Saturday, Dec. 6, 1941, was payday. By the time various deductions were made, John Joniec and his Army buddies in Schofield Barracks had little mad money left.
So they spent the day hanging out, shooting the breeze. About 11 p.m., they hit the sack.
At 5 a.m. the next day, they were awakened by a squawking loudspeaker summoning them to regular anti-sabotage duty. They were told to dress in their field uniforms, draw their rifles and ammo, eat breakfast, and be ready to depart by 8 a.m. There was much grumbling and griping.
Shortly before 8 a.m., the 22-year-old Joniec and his fellow soldiers were sitting on the porch of the barracks when they heard a loud boom.
"Damn Navy on maneuvers," Joniec thought.
John Joniec's brick rowhouse in Port Richmond today is distinguished by the small flags propped in the living room windows and a sticker on the front door that reads: "Remember Pearl Harbor."
Joniec can never forget. He is reminded of it every waking moment by constant ringing in his ears. The Bells of St. Mary's is how he refers to his ailment, a play on the title of the 1945 movie starring Bing Crosby and Ingrid Bergman.
The everlasting ringing is a souvenir of the Japanese surprise attack Dec. 7, 1941, 68 years ago tomorrow.
"Roosevelt called it a day that will live in infamy, and I have never forgotten it," says Joniec, sitting at his dining room table, in the same field uniform shirt he wore that day.
Joniec (pronounced JONE-YAK), a retired maintenance man and building superintendent, is a life member of the Pearl Harbor Survivors Association. Membership in the group reached a peak of about 13,500 in 1993. It has dwindled to about 3,500 today, including Joniec, who has made it his life mission to make sure we never forget.
Such is his determination that in 1969, he protested the U.S. visit of a Japanese official who helped plan the attack.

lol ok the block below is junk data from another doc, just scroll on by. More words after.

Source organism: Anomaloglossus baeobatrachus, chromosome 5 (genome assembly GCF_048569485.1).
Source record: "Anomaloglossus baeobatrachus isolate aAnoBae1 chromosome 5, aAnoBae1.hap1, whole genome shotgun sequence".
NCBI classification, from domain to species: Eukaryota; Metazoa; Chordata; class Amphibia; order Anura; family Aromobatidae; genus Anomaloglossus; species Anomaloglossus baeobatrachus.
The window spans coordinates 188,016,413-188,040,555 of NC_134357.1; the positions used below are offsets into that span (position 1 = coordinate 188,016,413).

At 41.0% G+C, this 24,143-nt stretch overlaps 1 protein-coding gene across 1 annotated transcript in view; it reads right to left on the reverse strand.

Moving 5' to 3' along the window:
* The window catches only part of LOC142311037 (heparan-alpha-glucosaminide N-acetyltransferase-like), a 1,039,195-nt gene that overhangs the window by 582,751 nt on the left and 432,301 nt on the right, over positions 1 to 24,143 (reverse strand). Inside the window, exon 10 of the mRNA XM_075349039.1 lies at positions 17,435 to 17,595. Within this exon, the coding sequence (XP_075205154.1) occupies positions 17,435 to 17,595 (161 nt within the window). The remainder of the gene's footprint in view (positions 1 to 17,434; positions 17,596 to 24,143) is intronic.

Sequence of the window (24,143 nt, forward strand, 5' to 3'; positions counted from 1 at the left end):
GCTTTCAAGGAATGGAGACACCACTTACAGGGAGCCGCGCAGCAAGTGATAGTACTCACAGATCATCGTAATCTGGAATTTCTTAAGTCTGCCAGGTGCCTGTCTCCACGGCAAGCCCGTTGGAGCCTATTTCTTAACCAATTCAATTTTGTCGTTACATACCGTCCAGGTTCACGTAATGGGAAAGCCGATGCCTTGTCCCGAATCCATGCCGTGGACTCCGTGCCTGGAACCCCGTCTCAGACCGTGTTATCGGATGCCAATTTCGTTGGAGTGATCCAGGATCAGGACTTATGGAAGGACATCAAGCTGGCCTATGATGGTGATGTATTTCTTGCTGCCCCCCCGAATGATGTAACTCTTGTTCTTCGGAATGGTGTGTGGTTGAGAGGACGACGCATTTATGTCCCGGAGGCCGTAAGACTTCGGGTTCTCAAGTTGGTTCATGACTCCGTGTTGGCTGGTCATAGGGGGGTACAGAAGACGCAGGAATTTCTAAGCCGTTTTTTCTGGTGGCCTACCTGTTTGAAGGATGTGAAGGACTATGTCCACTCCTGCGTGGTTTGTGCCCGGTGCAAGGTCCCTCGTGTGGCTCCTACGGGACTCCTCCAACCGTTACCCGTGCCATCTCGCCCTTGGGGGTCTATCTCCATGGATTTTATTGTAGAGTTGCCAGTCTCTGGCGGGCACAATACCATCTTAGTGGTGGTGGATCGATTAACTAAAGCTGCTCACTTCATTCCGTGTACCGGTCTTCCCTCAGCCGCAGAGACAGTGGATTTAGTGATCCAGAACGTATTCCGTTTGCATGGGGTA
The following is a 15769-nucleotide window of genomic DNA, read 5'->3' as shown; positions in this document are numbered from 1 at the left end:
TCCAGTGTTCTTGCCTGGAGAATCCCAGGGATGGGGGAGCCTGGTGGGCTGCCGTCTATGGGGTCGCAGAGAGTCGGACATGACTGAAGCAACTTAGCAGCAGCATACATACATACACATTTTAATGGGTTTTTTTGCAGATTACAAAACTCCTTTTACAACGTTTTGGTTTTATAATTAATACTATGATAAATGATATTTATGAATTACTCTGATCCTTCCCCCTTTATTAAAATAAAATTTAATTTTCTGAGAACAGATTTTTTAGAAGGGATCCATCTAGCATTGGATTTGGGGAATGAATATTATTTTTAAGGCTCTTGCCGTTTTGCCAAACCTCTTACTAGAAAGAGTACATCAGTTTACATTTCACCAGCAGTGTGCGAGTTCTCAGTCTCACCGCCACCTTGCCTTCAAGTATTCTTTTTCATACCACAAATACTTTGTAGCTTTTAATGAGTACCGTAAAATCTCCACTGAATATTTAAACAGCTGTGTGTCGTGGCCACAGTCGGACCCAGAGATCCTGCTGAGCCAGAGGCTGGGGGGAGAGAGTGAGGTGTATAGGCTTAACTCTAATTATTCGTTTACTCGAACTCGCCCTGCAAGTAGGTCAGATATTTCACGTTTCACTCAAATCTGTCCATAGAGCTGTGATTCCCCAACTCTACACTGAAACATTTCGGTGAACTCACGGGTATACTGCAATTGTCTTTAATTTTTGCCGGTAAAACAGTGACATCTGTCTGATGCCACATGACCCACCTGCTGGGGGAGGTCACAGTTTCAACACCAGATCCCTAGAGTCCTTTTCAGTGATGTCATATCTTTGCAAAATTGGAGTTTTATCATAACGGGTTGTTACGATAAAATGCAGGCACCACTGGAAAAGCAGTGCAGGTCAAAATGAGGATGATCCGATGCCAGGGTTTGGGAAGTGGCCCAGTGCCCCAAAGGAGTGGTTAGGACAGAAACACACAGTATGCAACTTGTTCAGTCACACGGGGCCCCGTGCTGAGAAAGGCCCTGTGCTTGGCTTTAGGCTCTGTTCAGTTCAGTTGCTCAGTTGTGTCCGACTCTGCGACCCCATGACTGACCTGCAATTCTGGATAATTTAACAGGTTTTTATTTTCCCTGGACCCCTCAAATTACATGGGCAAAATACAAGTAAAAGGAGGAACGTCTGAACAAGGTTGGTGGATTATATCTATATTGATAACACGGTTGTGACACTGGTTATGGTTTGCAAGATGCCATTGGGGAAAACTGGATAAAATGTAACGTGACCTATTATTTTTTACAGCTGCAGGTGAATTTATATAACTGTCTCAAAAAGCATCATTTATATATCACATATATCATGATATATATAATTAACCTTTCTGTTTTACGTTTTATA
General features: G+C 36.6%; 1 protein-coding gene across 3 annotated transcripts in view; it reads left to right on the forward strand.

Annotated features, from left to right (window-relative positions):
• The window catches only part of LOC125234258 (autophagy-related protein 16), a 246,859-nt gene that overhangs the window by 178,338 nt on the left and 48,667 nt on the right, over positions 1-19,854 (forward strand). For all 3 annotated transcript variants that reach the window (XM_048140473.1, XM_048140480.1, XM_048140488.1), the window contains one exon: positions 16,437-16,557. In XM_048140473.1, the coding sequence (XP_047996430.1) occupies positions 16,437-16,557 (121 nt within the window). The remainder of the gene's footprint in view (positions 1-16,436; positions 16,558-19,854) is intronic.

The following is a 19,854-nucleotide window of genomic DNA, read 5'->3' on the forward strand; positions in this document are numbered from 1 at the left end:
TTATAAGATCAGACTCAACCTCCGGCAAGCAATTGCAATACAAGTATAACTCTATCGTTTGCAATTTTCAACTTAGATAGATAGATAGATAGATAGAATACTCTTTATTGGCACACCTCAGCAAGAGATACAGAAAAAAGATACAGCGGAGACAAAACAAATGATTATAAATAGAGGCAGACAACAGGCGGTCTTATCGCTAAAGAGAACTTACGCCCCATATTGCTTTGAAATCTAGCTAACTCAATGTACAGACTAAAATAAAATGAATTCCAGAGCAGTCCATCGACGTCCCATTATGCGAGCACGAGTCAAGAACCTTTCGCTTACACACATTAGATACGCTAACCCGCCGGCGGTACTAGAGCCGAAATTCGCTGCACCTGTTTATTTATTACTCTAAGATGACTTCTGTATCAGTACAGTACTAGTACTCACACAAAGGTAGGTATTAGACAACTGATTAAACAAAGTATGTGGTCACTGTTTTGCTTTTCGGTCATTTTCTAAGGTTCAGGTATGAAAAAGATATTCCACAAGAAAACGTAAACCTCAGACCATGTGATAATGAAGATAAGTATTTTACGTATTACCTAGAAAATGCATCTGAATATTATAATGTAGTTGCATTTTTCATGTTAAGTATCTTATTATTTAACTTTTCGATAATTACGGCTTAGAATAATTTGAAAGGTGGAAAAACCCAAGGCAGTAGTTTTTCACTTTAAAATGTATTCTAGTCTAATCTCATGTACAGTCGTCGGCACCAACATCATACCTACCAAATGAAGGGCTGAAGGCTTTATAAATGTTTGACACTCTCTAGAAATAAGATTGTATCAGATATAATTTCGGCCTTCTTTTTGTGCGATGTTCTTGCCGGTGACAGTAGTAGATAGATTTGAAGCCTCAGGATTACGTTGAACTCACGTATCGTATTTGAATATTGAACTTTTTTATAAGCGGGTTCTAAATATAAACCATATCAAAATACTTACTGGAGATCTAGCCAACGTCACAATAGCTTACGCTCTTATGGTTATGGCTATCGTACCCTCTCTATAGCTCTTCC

Last month, Joniec, convivial and animated, turned 90. He is increasingly hard of hearing, and, in his words, "my mind is slipping away."
Yet when it comes to recalling his Pearl Harbor experiences, his memory is as vivid as if the events occurred yesterday.
It began at a party in March 1941, when Joniec and neighborhood buddy Bill Matrasek impulsively decided to join the Army infantry.
"We were single and energetic and looking for adventure," Joniec explains. "We wanted to see the world."
After enlisting in April, Joniec was sent to Fort Slocum, N.Y., then by troop train to San Francisco, where he boarded a ship for Hawaii. He was quartered in Schofield Barracks, about 10 miles from Pearl Harbor.
Within seconds of the loud boom that Joniec mistook for naval exercises that Sunday morning, a squadron of fighter planes swooped down through a mountain pass and over the palm trees. Painted on the underside of the wings were red circles.
"Japs!" someone shouted.
A scene from his boyhood in the early '30s flashed to mind. He and his father are on the docks in Port Richmond, watching scrap iron and steel being loaded onto ships bound for Japan. His father warns: "Someday they're going to use that stuff against you guys."
Joniec also recalled a prescient line he had penned in a letter to his girlfriend, Anne Sysol, just months before: "We expect to be in action soon, that being with Japan."
With rifles and ammo in hand, Joniec and his fellow soldiers reacted instinctively. With no officer present to authorize retaliation, they shot at the bombarding planes.
"They say that 'at dawn we slept.' That's just not true. We were awake and fought back with everything we had."
The unit's supply sergeant rushed out with a machine gun. Coming out of storage, the weapon was empty of essential cooling water.
"Hey, that doesn't have water in it!" Joniec warned. "It will melt in nothing flat."
He ran into the kitchen, filled a pot, and grabbed a funnel.
Just then, a Japanese fighter plane dived low and strafed the barracks. Joniec, pouring water into the gun, cocked his head close to the barrel to avoid the whizzing bullets, while the sergeant blasted through a full belt of ammo.
The rapid, repeated concussion battered Joniec's eardrum, permanently damaging his auditory nerves. From that moment on, Joniec would never again hear the sound of silence.